The improved W88 Alt 370 warhead comes a year late and millions over budget. America’s newest submarine-launched nuclear weapon has entered production.
The National Nuclear Security Administration (NNSA) announced Tuesday that it has successfully completed the first production unit of the W88 Alt 370 warhead, a year late and millions over budget after a technical issue caused delays.
The NNSA is a semi-autonomous agency located within the Department of Energy. While the DoD has oversight of developing the delivery systems for America’s nuclear arsenal — the planes, ships and missiles — the NNSA is in charge of producing the actual nuclear payload.
The W88 warhead is one of two designs used aboard the Trident II D5 submarine launched ballistic missile. While the core design has been deployed since 1988, the Alt 370 modernization effort updates the “arming, fuzing, and firing subsystem; improves surety; replaces the conventional high explosive and associated materials; and incorporates a lightning arrestor connector, trainers, flight test assemblies, and associated handling gear,” per an NNSA announcement.
If that sounds like almost a full redesign of the warhead rather than just a modernization process, you’re not alone. While the NNSA and DoD have been careful to stress that the Alt 370 and other warhead modernization programs are not new weapons, members of the nonproliferation community have argued that technicality — asserting that given how much of the components are being swapped out, the results are new weapons.
Program costs are estimated by NNSA to be $2.8 billion over the life of the program, with production concluding in fiscal 2026. That price tag makes the reason for the delay in today’s announcement ironic.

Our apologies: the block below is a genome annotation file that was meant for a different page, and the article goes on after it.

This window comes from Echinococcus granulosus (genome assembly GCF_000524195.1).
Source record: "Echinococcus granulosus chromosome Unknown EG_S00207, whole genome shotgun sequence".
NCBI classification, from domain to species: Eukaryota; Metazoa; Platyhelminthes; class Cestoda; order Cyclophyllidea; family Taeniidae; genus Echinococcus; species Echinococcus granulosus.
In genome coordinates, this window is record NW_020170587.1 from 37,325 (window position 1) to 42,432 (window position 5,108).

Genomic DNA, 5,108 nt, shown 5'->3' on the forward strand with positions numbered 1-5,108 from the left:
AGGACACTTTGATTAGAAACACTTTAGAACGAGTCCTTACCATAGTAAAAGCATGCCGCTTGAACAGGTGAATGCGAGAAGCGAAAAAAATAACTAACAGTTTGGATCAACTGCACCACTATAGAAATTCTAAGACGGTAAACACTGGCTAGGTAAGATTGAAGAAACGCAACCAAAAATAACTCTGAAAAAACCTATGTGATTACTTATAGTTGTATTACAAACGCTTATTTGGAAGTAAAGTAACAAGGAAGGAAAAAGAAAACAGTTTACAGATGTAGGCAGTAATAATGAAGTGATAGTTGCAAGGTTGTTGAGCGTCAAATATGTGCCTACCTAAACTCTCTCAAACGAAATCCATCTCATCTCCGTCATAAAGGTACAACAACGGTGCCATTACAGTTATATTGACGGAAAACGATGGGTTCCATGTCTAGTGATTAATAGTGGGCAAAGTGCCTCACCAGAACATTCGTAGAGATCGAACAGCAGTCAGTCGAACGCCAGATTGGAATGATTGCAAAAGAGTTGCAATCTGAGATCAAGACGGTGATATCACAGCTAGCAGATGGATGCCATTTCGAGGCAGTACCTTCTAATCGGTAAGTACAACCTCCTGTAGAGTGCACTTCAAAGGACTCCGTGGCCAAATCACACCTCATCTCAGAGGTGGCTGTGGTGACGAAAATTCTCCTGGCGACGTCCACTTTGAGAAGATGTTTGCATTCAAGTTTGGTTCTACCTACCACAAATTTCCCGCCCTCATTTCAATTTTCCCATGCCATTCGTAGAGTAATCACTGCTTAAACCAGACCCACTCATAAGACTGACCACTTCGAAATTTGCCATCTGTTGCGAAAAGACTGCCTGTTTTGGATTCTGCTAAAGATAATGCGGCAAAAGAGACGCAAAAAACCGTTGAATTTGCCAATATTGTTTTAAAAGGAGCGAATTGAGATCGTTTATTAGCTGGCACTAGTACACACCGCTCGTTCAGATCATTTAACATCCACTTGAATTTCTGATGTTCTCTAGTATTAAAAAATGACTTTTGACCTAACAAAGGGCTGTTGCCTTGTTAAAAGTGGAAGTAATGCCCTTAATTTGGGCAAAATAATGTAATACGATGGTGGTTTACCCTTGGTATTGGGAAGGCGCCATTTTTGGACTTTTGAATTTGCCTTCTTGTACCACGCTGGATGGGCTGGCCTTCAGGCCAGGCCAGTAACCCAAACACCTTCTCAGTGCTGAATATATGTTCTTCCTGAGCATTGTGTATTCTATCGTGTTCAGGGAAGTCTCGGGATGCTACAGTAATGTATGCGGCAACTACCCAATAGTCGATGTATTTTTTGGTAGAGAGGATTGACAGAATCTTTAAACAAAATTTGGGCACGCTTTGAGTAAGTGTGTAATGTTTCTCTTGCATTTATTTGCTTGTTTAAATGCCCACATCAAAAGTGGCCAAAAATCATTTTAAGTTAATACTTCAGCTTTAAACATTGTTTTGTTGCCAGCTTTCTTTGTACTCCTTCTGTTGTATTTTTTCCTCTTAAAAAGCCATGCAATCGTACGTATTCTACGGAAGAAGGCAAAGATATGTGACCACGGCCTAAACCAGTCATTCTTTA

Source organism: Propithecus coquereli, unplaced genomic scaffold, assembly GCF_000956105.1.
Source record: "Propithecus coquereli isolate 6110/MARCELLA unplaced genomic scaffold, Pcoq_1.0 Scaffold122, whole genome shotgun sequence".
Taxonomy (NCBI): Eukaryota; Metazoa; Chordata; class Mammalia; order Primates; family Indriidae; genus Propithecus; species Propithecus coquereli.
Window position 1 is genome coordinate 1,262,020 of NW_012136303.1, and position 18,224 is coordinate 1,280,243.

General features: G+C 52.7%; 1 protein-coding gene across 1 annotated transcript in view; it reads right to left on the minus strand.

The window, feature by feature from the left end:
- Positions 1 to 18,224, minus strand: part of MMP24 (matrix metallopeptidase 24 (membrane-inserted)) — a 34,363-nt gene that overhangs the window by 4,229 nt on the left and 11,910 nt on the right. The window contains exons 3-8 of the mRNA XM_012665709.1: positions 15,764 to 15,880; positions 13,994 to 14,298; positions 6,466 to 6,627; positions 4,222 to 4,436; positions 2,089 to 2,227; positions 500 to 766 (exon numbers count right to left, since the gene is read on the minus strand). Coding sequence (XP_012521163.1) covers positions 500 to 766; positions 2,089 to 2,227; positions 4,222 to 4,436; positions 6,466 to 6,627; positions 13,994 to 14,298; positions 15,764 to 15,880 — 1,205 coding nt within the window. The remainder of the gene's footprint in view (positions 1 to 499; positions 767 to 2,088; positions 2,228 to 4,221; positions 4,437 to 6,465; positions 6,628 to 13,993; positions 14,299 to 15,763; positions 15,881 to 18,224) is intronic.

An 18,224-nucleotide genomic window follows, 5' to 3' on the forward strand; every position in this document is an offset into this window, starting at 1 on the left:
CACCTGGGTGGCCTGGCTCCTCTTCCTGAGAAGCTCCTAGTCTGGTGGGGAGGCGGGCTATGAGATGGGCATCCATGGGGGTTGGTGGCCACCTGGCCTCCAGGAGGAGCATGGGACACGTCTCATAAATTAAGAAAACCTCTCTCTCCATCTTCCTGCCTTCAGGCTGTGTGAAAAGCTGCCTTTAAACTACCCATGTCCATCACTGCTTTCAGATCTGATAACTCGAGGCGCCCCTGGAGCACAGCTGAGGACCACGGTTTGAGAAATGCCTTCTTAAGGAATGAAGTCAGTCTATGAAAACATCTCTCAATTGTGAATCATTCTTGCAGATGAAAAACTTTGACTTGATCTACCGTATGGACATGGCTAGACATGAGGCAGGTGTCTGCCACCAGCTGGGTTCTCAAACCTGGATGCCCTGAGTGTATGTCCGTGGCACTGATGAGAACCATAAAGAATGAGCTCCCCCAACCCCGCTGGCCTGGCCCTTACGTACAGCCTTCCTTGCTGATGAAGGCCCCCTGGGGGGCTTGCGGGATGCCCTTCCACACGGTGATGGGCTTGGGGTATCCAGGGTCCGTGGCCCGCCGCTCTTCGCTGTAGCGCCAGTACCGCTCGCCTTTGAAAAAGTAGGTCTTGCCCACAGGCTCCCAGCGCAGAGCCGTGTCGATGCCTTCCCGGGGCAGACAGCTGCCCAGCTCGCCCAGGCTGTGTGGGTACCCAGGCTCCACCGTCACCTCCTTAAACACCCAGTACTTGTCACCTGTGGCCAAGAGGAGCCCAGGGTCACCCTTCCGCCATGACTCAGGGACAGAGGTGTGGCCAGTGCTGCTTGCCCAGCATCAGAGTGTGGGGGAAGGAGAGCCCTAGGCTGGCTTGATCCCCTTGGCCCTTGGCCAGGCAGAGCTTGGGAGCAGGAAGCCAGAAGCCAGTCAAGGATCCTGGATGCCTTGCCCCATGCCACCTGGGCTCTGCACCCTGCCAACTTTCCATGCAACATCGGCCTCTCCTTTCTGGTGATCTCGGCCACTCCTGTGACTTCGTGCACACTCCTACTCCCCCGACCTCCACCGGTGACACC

Delivery of the first production unit was originally scheduled in the first quarter of fiscal year 2020, but a year delay was added to the program after the discovery of an issue with off-the-shelf electrode capacitors used in the system. Replacing those part — which cost as little as $5 on the open market — on the W88 ended up costing an extra $180 million.
Learning how to handle off-the-shelf components for highly sensitive nuclear warheads is a challenge NNSA is working to get a handle on. During the Cold War, roughly 70 percent of NNSA warhead parts were made in-house; officials have said that number is now effectively flipped, with the agency relying largely on commercial technologies.
Other first production unit timelines for the modernized arsenal are slated as fiscal 2022 for the B61-12 gravity bomb, 2025 for the W80-4 cruise missile warhead, 2030 for the W87-1 ICBM warhead.
“This accomplishment is the culmination of over a decade of work, featuring contributions from several sites within the NNSA Nuclear Security Enterprise, members of the NNSA federal workforce, and members of the DoD,” said Charles Verdon, acting NNSA head, in a statement.
“The W88 Alt 370 is a crucial part of Nation’s strategy for the sea-based leg of the nuclear triad, and a testament to the Enterprise’s ability to execute major modernization programs. As we continue to modernize the stockpile, the successes and lessons learned from this program will bolster our future warhead activities to provide a safe, secure, and reliable deterrent.”